« Gadoue » is a good word, and it certainly describes what we have to deal with right now. In everyday language, la gadoue [lah gah-DOO] means la boue [lah BOO] — mud. Or muck. Instead of a real winter, all 2014 has brought us is a very long mud season.
Looking up the hill past our garden shed and toward two of our neighbors' houses
The big excavating machine they brought in to remove the utility pole that stood on the northwest corner of our yard didn't help matters. Its wide metal treads mashed down the green grass and pressed all the water and mud up to the surface, producing — yes — even worse gadoue, and right outside our back gate.
Callie and I like to walk down this hill on the tractor path in the afternoon. It's a slippery slope right now.
It's not only squishy but it's very slippery. I have to step very carefully when I walk down the hill toward the bottom of the vineyard. The soil is mostly clay, and you know what that's like when it's wet. We're expecting more rain today and tomorrow — another storm is moving in off the Atlantic Ocean this morning.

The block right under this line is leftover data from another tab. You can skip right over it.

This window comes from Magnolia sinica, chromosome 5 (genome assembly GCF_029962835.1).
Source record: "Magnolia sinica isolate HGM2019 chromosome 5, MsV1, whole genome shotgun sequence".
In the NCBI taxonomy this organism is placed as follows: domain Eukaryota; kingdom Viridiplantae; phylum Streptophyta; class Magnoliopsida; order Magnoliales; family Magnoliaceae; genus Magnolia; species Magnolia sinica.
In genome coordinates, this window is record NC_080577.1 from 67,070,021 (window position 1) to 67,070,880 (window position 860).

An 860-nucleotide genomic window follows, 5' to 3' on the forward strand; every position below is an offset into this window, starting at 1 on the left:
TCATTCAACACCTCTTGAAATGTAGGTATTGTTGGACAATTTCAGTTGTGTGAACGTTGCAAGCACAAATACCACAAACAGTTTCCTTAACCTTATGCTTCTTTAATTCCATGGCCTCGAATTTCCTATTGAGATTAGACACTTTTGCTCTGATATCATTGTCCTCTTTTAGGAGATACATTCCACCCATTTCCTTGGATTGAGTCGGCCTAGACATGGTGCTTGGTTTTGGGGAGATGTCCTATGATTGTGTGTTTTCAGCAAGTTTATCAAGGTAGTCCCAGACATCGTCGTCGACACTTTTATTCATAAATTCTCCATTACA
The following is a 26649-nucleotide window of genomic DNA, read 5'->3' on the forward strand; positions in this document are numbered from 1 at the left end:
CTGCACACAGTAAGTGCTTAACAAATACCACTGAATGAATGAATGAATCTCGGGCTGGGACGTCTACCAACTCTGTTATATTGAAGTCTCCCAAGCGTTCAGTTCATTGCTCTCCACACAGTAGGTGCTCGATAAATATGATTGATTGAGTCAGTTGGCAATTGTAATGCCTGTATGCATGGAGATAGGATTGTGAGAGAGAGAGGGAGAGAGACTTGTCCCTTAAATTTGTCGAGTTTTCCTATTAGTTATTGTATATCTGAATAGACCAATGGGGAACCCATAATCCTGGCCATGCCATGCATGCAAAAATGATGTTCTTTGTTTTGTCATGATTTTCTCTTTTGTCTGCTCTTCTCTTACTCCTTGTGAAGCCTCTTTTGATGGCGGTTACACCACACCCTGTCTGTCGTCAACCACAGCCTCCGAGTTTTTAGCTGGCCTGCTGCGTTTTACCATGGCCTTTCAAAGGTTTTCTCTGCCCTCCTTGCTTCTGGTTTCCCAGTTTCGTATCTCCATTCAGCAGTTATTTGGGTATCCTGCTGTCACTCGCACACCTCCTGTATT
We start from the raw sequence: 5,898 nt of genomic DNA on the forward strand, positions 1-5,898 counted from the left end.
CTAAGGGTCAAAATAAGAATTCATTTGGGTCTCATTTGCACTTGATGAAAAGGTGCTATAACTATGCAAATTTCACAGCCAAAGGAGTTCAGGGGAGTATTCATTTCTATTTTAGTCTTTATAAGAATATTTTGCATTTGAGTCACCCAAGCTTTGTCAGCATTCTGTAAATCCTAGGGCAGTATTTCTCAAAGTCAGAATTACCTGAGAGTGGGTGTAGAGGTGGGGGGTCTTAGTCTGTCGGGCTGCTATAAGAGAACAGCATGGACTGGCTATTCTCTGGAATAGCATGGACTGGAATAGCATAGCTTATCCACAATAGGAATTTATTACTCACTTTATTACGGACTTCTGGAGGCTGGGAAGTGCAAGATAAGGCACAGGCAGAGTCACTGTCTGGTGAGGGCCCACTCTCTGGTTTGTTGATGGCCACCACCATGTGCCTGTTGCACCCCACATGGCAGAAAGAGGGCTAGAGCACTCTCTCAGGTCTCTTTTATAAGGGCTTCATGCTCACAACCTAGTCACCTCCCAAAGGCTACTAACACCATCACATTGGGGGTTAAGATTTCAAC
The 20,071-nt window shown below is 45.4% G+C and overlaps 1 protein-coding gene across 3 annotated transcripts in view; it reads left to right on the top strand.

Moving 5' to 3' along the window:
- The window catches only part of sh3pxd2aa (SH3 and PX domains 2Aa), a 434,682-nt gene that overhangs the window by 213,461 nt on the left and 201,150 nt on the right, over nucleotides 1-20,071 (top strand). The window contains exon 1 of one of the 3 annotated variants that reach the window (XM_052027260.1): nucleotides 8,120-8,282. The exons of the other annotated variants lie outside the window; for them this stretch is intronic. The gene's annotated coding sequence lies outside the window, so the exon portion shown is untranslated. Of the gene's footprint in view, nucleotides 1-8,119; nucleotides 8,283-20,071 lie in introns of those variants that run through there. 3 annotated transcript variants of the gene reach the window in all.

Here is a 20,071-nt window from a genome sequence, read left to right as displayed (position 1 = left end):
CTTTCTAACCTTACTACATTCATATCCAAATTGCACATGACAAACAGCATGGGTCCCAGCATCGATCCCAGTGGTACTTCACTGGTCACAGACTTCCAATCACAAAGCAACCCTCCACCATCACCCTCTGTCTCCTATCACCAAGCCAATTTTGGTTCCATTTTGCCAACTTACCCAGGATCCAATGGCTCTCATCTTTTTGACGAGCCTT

The pole in the distance is the last one standing. It's in the middle of a plot of vines so not easy to take down.
Imagine, however, how nice this mud slick will be in a few months when grass grows over it all. Especially now that the utility pole is gone. Where Callie is standing is about the limit of our property, even though that spot is outside our fence. I think I might plant a tree back here this spring — or next fall, if this rainy weather continues into April.
The overflow from the pond out back flows down this so-called "road" all winter.
Oh, the verb « patauger » [pah-toh-ZHAY] means "to wade" — wading in mud is what it feels like we are doing when we go out the back gate. The whole vineyard is mud and muck, but no other place is as bad as this right now. It's time for me to go out there....